“Telling Daddy Good-bye”
In November 2006, my eighty-three-year-old father fell and broke his hip. Subsequently, he underwent surgery and several weeks of rehabilitation before being released to our care. My sister turned the office in her home into a sick room, and all of us children chipped in to purchase a queen size adjustable bed so Mother could continue to sleep with Daddy.
This was just the latest in a series of health crises that had beset my father. For twenty-two years he had battled heart disease— undergoing two open-heart surgeries—and fibrosis of the lungs. With a tenacity born of love and desperation, my mother and my sister took Dad from one doctor to another, always hoping for a magical cure. While the doctors were sympathetic, there wasn’t really anything they could do except try to make Dad as comfortable as possible. In time he seemed to make peace with his situation, finding joy in reading and playing table games with Mother, but it wasn’t much of a way to live. On more than one occasion he told me that if it wasn’t for leaving Mom, he would welcome death. He wasn’t being morbid; he was simply tired of suffering and homesick for heaven.
By the New Year it had become apparent that Dad was dying, although neither my sister nor my mother could bring themselves to admit it. The thought of losing him was simply more than they could bear. In late January, the doctors confirmed what we could no longer deny, telling us that our father had only two to four weeks to live. When my sister broke the news to Dad, a small smile touched his lips, and he said, “Well, they’ve finally given me some good news.”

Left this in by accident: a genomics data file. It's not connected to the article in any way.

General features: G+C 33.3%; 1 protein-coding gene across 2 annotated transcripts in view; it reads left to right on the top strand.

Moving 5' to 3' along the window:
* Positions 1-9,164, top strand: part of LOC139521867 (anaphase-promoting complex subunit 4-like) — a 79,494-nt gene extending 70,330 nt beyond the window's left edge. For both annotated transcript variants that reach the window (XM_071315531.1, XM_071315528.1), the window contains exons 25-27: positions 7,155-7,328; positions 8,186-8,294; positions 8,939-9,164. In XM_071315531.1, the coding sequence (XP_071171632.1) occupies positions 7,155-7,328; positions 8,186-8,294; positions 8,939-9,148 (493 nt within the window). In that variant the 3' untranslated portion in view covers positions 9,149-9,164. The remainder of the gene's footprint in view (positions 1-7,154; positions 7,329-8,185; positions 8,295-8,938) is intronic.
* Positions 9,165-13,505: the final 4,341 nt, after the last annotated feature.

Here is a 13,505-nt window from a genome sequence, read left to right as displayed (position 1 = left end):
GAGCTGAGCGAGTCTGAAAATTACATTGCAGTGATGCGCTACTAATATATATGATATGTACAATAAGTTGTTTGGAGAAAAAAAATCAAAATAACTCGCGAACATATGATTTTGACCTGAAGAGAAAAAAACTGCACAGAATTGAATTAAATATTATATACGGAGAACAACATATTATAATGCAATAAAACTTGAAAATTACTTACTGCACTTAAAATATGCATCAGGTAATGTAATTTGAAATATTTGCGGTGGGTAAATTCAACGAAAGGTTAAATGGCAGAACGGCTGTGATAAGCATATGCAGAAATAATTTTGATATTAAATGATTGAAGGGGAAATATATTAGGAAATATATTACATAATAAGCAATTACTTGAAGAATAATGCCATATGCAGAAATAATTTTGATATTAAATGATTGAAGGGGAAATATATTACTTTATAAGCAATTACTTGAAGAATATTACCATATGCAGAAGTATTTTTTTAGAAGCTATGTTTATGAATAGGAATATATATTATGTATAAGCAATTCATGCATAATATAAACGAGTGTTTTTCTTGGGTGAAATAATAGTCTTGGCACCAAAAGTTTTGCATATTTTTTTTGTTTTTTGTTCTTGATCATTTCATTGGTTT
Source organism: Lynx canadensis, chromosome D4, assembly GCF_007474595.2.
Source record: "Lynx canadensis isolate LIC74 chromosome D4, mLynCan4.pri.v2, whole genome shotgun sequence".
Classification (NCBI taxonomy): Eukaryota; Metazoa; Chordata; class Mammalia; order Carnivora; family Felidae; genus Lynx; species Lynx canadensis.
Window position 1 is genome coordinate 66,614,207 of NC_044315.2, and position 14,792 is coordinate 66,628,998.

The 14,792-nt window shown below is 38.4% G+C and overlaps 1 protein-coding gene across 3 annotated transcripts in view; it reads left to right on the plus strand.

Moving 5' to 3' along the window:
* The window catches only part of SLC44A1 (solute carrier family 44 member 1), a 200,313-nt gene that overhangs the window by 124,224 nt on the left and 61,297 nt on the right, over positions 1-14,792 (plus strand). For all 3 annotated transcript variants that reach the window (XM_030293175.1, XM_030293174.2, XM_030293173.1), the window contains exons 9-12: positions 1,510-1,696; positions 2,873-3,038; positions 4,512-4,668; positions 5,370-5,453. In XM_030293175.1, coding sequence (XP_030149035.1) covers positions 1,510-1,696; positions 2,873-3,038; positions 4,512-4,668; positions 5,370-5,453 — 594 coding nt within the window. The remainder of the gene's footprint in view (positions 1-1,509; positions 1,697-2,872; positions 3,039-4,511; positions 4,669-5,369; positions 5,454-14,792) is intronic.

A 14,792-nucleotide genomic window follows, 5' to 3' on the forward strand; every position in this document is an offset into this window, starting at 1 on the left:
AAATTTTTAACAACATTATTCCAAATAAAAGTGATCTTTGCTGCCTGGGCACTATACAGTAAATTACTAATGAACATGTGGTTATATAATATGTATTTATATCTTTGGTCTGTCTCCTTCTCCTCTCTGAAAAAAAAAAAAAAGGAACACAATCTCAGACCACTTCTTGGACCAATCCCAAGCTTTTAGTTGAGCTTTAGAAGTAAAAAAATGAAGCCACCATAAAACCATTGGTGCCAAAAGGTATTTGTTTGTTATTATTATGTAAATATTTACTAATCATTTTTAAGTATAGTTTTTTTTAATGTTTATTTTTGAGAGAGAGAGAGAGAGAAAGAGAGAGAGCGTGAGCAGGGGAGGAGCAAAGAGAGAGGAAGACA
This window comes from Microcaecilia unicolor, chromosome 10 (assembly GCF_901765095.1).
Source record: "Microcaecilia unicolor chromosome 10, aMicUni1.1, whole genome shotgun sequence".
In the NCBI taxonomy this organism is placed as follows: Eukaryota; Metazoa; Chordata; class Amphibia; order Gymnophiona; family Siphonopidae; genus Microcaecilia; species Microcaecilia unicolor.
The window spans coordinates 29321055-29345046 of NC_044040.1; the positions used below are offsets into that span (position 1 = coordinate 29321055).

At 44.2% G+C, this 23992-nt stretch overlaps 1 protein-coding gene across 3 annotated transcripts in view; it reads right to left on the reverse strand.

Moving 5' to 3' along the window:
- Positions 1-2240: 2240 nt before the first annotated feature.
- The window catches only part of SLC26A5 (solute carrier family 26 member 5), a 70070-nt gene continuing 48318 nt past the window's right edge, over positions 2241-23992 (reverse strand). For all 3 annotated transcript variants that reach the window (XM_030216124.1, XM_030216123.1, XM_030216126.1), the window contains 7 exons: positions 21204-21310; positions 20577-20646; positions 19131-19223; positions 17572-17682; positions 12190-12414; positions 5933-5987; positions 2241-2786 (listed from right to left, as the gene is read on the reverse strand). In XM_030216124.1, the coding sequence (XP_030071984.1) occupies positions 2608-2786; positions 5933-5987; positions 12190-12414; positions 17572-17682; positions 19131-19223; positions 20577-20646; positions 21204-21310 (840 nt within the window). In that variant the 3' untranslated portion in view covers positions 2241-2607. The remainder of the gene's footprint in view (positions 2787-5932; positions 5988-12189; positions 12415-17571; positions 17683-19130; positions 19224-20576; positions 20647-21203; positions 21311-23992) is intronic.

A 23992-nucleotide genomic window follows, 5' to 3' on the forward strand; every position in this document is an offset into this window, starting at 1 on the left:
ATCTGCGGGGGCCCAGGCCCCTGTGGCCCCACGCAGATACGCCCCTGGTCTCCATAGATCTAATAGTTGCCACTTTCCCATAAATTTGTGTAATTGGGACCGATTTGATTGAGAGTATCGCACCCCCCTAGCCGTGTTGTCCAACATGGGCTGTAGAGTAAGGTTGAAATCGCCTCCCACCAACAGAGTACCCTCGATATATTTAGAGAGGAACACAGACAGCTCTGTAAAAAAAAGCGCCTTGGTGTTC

Soon all the children, grandchildren, and even the great- grandchildren gathered at my sister’s home in Texas, and on Thursday afternoon, February 8, 2007, my father departed this world. His homegoing was peaceful, although the weeks preceding it were filled with considerable suffering. He bore it all with remarkable grace—the pain and choking, the inability to eat and the humiliation of not being able to care for himself. As the end drew near, he became ever more affectionate, repeatedly kissing and hugging those of us who cared for him.
The last Sunday before his death we all crowded around his bed for worship. For the most part Dad seemed oblivious, but when it came time to receive Communion, he opened his eyes and reached for the cup and the bread. Kneeling beside his bed, I took his hand and began to quote John 14:2–3. As I said the familiar words, “In my Father’s house are many mansions ...” he moved his lips, soundlessly mouthing the words along with me. As we sang his favorite hymns, he seemed to draw strength from them. Not strength to live but the strength to pass from this life to the next without fear.
Two days later he fell into a coma from which he awakened only momentarily at the very end. Mother was lying on the bed beside him, as was my sister. My brothers were at his bedside: Bob was standing at the head of the bed, softly stroking Daddy’s hair, while Don was standing beside him, holding Daddy’s hand. Standing between them and just a little behind, I had a clear view of my father’s face. For days he had lain with his head back and his mouth wide open as he labored to breathe, but as he drew his last breath, he closed his mouth and opened his eyes. Focusing on something only he could see, Daddy smiled and tried to sit up, and then he was gone.